“You’re all going to hate the word ‘recovery'”

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One of the problems with an aspirational and non-prescriptive definition of recovery is that it is hard to measure. The definitions most commonly featured in the literature share some elements including wellbeing or health, abstinence and citizenship. Clearly if you can’t define it precisely, then it’s hard to commission services to deliver on it. In […]

From opioid pills to heroin injecting

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SMMGP reviews research relevant to primary care in its July bulletin. Dr Euan Lawson covers a paper called  “Every ‘Never’ I Ever Said Came True”: Transitions from opioid pills to heroin injecting.  The paper studies those moving from prescription pill opioids (e.g. oxycodone) to heroin: People who had progressed to heroin from prescription opioids typically reported […]

Clicking the recovery mouse – guest blog by Michaela Jones

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  In the early days of my recovery (and throughout my many years of active addiction) I found people terrifying. Coming in ones was bad enough but multiples – particularly when sitting on chairs in a circle – would have me gibbering. Add in situations where I might have to actually speak. Well let’s just […]

Drug legalisation and recovery

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Bill White reminds us of something that seems to have been forgotten in the debate around legalisation of cannabis – the impact this might have on recovering people. He focuses on the current changing picture in the USA around cannabis particularly. These debates, focused primarily on the psychopharmacology of cannabis and the personal and social costs […]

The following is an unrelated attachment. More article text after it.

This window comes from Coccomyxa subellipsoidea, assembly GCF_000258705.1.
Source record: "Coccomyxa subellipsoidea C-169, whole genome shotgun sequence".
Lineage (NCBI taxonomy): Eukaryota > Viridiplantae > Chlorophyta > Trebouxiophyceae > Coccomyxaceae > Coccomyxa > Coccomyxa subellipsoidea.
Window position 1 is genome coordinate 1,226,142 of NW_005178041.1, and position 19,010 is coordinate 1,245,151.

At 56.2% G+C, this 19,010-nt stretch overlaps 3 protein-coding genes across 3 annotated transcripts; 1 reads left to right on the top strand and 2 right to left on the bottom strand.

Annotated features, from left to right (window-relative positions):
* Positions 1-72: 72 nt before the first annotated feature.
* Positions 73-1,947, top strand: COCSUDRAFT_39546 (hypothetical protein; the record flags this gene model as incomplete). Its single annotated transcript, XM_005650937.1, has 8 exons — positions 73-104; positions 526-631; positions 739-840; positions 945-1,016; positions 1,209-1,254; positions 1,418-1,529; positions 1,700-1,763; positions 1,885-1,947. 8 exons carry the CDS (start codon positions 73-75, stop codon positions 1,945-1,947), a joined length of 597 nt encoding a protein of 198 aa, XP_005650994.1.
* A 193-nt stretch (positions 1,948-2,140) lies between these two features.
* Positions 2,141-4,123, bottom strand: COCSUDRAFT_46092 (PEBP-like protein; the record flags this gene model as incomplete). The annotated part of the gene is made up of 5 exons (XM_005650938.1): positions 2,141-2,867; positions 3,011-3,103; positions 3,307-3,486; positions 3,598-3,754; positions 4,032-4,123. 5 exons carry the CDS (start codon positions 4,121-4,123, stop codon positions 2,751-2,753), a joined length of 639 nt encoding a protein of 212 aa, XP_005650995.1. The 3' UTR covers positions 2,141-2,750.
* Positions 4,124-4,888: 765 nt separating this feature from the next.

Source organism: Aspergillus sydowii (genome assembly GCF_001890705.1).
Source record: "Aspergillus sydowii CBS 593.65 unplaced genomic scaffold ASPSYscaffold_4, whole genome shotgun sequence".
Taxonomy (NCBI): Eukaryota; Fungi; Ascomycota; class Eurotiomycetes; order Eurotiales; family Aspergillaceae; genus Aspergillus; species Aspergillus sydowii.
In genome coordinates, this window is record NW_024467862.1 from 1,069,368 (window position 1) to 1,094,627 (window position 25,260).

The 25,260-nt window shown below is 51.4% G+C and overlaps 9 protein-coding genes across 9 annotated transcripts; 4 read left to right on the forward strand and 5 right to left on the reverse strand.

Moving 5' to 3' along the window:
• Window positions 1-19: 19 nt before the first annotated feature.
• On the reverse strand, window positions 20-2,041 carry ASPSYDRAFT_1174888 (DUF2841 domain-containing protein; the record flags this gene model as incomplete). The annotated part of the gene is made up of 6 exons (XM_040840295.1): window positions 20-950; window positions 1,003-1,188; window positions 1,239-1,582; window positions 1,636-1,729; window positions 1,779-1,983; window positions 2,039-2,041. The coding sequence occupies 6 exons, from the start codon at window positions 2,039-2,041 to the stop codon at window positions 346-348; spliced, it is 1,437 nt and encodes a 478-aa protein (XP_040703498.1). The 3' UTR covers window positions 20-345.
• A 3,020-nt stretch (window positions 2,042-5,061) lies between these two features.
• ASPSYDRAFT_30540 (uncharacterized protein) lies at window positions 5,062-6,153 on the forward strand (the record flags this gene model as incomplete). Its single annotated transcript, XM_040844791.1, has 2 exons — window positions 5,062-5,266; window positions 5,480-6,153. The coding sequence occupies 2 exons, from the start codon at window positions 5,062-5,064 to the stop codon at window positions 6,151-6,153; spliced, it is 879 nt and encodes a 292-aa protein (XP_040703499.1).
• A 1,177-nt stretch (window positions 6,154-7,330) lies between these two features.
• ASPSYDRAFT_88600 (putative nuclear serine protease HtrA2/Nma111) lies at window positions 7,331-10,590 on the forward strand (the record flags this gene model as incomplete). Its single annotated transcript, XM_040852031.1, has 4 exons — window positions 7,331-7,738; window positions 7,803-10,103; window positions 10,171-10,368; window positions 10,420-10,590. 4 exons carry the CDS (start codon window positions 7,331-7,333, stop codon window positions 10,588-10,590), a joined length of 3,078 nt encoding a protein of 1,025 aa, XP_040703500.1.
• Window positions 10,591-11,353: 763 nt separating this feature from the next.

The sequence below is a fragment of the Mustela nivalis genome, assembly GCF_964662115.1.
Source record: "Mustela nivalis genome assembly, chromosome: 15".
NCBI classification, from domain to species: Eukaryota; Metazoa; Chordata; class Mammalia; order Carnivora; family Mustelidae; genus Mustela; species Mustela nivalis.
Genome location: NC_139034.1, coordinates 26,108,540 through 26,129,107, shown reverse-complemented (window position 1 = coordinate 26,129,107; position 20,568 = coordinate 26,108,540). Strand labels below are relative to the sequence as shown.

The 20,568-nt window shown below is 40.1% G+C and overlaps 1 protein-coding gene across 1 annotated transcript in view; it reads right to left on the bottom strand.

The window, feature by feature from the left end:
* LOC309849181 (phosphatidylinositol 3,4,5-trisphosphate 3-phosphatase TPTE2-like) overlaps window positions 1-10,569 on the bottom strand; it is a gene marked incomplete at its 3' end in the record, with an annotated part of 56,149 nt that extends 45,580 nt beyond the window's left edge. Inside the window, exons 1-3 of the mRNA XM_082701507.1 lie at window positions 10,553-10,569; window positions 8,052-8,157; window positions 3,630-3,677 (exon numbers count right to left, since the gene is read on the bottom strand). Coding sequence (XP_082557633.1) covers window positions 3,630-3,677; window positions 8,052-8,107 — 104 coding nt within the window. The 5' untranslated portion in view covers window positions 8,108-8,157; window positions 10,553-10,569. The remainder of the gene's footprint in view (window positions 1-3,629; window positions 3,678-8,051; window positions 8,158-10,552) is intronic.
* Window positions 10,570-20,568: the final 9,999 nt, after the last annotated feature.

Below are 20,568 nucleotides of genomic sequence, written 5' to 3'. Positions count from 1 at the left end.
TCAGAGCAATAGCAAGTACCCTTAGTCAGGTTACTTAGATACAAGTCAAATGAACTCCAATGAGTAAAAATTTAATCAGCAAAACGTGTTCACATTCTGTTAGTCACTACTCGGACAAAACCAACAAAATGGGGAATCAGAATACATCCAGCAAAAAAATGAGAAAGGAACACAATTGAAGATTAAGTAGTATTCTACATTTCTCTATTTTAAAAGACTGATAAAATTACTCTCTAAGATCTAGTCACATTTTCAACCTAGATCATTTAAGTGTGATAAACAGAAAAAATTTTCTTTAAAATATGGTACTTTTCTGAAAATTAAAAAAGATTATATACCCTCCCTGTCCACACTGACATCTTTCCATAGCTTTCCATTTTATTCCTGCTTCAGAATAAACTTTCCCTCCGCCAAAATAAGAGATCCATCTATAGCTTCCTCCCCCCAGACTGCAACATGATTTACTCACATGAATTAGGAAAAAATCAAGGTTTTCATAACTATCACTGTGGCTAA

Your brain on porn

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A modern-day phenomenon is causing a stir on discussion and support sites – that of internet pornography ‘addiction’. Linked to mood disturbance, relationship difficulties and erectile dysfunction in some users, compulsive porn viewing does seem to share enough features with substance dependence to become a member of the addiction club, though this is still seen as […]

Does AA work for young people?

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Evidence has accumulated over the last couple of decades of the association between attendance at Alcoholics Anonymous and improved drinking outcomes, including abstinence. AA is sometimes seen as an organisation that is better suited to older drinkers seeking sobriety than to folk under thirty, though there are in fact young people’s meetings in various large […]

Recovery resistance

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When recovery became the bedrock of drugs policy in the UK there were objections. Some commentators were vociferous and condemnatory. Their words were reported prominently in the addictions press provoking a response from academics and clinicians working in the field. Titled Recovery and Straw Men: An Analysis of the Objections Raised to the Transition to […]

The marketing triumphs of legal highs

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There is evidence accumulating from all over that new psychoactive substances (NPS) or ‘legal highs’ are on the up. Reports from mental health services, addiction services, homeless support services and criminal justice settings can leave us in no doubt though hard research evidence is still playing a bit of catch up. One of the reasons that […]

Top 5 addiction and recovery blogs in July

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Recovery Review is three months old (or three and a half to be more pernickety). Three months and 20,000 page views. July has been the busiest month, but busy with what? What posts have attracted the most attention? Just what were the top 5 addiction and recovery blogs? Gold standard addiction treatment  The second most-read […]